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Sensorial Network Framework Embedded in Ubiquitous Mobile Devices

Center for Basic and Applied Research, Faculty of Informatics and Management, University of Hradec Kralove, Rokitanskeho 62, 50003 Hradec Kralove, Czech Republic
Faculty of Technology and Applied Sciences, Al Quds Open University (QOU), P.O. Box 1804, Ramallah, Palestine
Media & Games Center of Excellence, UTM & Faculty of Engineering, Universiti Teknologi Malaysia, UTM Johor Bahru 81310, Johor, Malaysia
Malaysia Japan International Institute of Technology, Universiti Teknologi Malaysia, Kuala Lumpur 54100, Malaysia
School of Computing, Faculty of Engineering, Universiti Teknologi Malaysia (UTM), Skudai 81310, Malaysia
Author to whom correspondence should be addressed.
Future Internet 2019, 11(10), 215;
Submission received: 7 July 2019 / Revised: 11 October 2019 / Accepted: 12 October 2019 / Published: 14 October 2019
(This article belongs to the Special Issue Internet of Things for Smart City Applications)


Today’s digital society is interconnected and networked, with modern smart devices ubiquitously built into and embedded within smart environments and other environments, where people (their users) typically live. It is very important to mention that sensorial awareness of an environment depends on one’s current location and equipment, as well as the equipment’s real-time capabilities. Personal sensorial information is considered to be the key factor for progress in the improvement of the productivity of everyday life and creation of a smart surrounding environment. This paper describes the design, implementation, and testing process of a new sensorial framework based on the current possibilities created by ubiquitous smart mobile devices with sensors, which involves computing power and battery power issues. The two parts of the proposed framework have been designed, implemented, and tested. The client part is represented by a front-end mobile application, and the back-end part is represented by a server-side application. The analysis of the data, captured during the testing phase, involves the analysis of the processing time, battery consumption, and transmitted data amount. This analysis reveals that Transmission Control Protocol (TCP) and user datagram protocol (UDP) protocols have a comparable performance, although TCP is preferable for use in local networks. In comparison to other solutions such as MobiSense or Feel the World framework, the final solution of the proposed and developed sensorial framework has two main capabilities, which are the security support and social networking possibilities. The advantage of the MobiSense platform is the existence of several real-world applications, whereas the proposed sensorial framework needs to be verified in the massive context of many users in real time.

1. Introduction

Nowadays, smart mobile-based reality, in which life supportive informational systems are able to promote the effectiveness of human behavior, has become widespread. The key to intelligent human behavior is to embrace ecological sustainable solutions, which could move people from financial slavery to a creative future. Human needs have changed according to this wisdom through each era of our evolution, and human dreams and desires are the most important catalysts for the elevation of the effectiveness of knowledge distribution throughout humanity. The knowledge itself consists of pieces of information, some of which are related to the physical aspects of reality and others which can be gathered by mobile device sensors. The era of simple nonsensorial smart phones is more or less over, and the future environment, where built-in sensors, such as those based on ambient temperature, a magnetic field, an accelerometer, gravity, light, humidity, and localization [1] are common features of current mobile devices, has emerged [2]. Sensors are assumed to be the basis of research and serve as mandatory information providers for building future knowledge-based sensorial informational systems [3,4,5]. Moreover, they provide physical reality information, which is mostly related to the surrounding environment of a single person at a certain place and time. Such a sensor-centric view is the key to improving the effectiveness of human behavior in relation to the actual resources and knowledge of the environment.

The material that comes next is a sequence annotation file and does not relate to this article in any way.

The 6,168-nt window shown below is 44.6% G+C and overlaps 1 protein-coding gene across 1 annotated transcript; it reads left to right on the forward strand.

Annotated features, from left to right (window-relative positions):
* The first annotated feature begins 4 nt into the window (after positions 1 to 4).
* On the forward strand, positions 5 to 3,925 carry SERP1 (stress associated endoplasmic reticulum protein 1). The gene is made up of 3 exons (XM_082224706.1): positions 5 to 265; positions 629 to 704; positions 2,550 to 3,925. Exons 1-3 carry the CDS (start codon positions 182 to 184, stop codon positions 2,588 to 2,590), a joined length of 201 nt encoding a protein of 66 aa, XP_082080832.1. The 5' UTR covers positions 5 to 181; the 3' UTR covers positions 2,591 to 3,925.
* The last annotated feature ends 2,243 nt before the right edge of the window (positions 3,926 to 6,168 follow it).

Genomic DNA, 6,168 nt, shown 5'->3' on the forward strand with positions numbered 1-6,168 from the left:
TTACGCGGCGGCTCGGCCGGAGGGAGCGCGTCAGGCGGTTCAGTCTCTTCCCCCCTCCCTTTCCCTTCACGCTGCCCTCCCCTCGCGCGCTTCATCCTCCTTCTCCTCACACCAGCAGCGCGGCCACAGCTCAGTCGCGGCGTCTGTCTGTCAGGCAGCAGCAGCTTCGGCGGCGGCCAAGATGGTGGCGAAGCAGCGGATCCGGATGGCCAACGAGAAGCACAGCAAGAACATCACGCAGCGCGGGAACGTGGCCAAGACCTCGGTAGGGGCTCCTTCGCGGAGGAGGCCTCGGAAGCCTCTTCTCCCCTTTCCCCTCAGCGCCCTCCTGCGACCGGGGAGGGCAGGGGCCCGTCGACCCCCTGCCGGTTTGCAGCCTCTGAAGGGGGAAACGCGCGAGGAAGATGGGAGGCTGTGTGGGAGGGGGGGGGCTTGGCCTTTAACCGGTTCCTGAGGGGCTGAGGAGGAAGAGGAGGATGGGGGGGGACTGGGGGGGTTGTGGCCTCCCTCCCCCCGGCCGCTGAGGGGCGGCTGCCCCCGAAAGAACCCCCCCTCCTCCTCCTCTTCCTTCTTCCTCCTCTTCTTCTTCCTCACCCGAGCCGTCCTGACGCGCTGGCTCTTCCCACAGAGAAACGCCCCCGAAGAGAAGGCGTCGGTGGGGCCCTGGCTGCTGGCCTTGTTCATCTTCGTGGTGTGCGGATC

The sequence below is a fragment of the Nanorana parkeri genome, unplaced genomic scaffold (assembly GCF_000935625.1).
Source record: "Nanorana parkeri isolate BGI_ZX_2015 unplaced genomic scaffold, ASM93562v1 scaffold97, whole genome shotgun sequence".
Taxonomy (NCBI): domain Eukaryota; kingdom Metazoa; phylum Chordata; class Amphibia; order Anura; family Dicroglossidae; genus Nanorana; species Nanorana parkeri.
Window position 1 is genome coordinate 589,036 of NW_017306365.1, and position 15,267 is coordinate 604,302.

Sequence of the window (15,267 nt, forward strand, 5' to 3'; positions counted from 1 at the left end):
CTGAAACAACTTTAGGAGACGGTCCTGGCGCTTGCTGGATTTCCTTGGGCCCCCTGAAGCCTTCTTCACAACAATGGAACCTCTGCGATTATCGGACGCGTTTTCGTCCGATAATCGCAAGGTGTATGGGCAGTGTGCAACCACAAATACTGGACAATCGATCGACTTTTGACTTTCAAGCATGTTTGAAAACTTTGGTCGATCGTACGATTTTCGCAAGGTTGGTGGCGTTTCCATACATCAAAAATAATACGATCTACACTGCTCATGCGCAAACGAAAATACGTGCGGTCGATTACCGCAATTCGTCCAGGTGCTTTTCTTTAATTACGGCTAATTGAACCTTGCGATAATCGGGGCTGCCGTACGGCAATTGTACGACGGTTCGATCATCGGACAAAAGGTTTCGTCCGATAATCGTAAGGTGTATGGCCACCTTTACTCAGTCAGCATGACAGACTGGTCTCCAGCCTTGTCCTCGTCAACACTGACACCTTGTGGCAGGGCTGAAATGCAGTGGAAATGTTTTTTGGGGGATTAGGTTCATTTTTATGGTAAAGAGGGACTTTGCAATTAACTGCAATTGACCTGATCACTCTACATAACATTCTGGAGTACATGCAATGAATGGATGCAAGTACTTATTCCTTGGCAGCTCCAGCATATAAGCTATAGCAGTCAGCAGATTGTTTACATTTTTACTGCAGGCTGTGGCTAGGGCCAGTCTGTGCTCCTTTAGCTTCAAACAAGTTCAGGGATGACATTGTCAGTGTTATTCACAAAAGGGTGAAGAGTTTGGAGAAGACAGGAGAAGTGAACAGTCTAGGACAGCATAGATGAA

1.1. Trends and Standards

Nowadays, challenges in the application development area are all about keeping in touch with the actual trends and standards that influence mainstream future-based solutions [6]. The Internet of Things (IoT) is considered to be one such future mainstream trend [7,8], where all devices are able to communicate with each other and share information about users or surrounding areas. It is clear that the sharing and distribution of information between every day users creates an intelligent environment that makes users’ lives easier. For instance, when entering the home, users can adjust the lights to automatically turn on with a specific color that the user likes and intensify itself according to the brightness outside and inside. Information about a user’s location can be acknowledged by a live WiFi connection through a mobile device. The key idea behind IoT is that all devices have internet access [9], which we believe will become the reality in the near future. Therefore, the offered solution takes into account the intermediate between no connectivity and full connectivity, i.e., limited connectivity to the internet. The solution proposes to share such information between nodes via message exchanging in an ad-hoc created local network. The devices that are not connected will use other connected devices to distribute messages across the network to endpoints. Ideally, each device uses sensorial networks [10], including Android devices, which are capable of understanding the distributed messages and behaving according to their content. In order to allow each device to handle universal messaging, there have to be defined informational exchange standards. As the IoT is one of the key parts of Industry 4.0 [11], current trends in automation and data exchanges in manufacturing, we can also predict the benefits of sensorial networks. In order to obtain the latest research on Industry 4.0, we have employed a systematic literature review (SLR) to identify the research areas related to sensorial networks [12].